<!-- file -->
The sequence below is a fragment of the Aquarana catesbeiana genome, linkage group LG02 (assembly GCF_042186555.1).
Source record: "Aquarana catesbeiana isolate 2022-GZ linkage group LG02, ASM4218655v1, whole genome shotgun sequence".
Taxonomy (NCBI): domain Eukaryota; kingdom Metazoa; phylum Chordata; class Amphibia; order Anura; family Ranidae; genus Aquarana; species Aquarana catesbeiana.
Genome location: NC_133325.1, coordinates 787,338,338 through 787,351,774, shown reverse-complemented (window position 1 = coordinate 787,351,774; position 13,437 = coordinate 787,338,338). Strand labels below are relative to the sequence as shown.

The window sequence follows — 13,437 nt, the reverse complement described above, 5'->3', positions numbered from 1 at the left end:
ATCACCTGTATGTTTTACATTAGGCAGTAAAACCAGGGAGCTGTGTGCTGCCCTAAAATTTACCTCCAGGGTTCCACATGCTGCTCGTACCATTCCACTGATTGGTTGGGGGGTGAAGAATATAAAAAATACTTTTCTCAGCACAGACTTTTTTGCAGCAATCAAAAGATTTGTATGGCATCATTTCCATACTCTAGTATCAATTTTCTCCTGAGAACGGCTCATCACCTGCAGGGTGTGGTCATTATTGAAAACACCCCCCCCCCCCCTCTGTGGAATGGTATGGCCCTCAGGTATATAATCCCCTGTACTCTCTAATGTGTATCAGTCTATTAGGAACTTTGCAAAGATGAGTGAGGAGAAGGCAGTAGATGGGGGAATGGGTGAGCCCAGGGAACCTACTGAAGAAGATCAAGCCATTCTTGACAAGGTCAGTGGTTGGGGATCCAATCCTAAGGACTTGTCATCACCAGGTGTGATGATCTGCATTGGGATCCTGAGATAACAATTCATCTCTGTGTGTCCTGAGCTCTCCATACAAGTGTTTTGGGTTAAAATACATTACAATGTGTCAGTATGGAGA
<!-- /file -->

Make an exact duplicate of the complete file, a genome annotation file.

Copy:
The sequence below is a fragment of the Aquarana catesbeiana genome, linkage group LG02 (assembly GCF_042186555.1).
Source record: "Aquarana catesbeiana isolate 2022-GZ linkage group LG02, ASM4218655v1, whole genome shotgun sequence".
Taxonomy (NCBI): domain Eukaryota; kingdom Metazoa; phylum Chordata; class Amphibia; order Anura; family Ranidae; genus Aquarana; species Aquarana catesbeiana.
Genome location: NC_133325.1, coordinates 787,338,338 through 787,351,774, shown reverse-complemented (window position 1 = coordinate 787,351,774; position 13,437 = coordinate 787,338,338). Strand labels below are relative to the sequence as shown.

The window sequence follows — 13,437 nt, the reverse complement described above, 5'->3', positions numbered from 1 at the left end:
ATCACCTGTATGTTTTACATTAGGCAGTAAAACCAGGGAGCTGTGTGCTGCCCTAAAATTTACCTCCAGGGTTCCACATGCTGCTCGTACCATTCCACTGATTGGTTGGGGGGTGAAGAATATAAAAAATACTTTTCTCAGCACAGACTTTTTTGCAGCAATCAAAAGATTTGTATGGCATCATTTCCATACTCTAGTATCAATTTTCTCCTGAGAACGGCTCATCACCTGCAGGGTGTGGTCATTATTGAAAACACCCCCCCCCCCCCTCTGTGGAATGGTATGGCCCTCAGGTATATAATCCCCTGTACTCTCTAATGTGTATCAGTCTATTAGGAACTTTGCAAAGATGAGTGAGGAGAAGGCAGTAGATGGGGGAATGGGTGAGCCCAGGGAACCTACTGAAGAAGATCAAGCCATTCTTGACAAGGTCAGTGGTTGGGGATCCAATCCTAAGGACTTGTCATCACCAGGTGTGATGATCTGCATTGGGATCCTGAGATAACAATTCATCTCTGTGTGTCCTGAGCTCTCCATACAAGTGTTTTGGGTTAAAATACATTACAATGTGTCAGTATGGAGA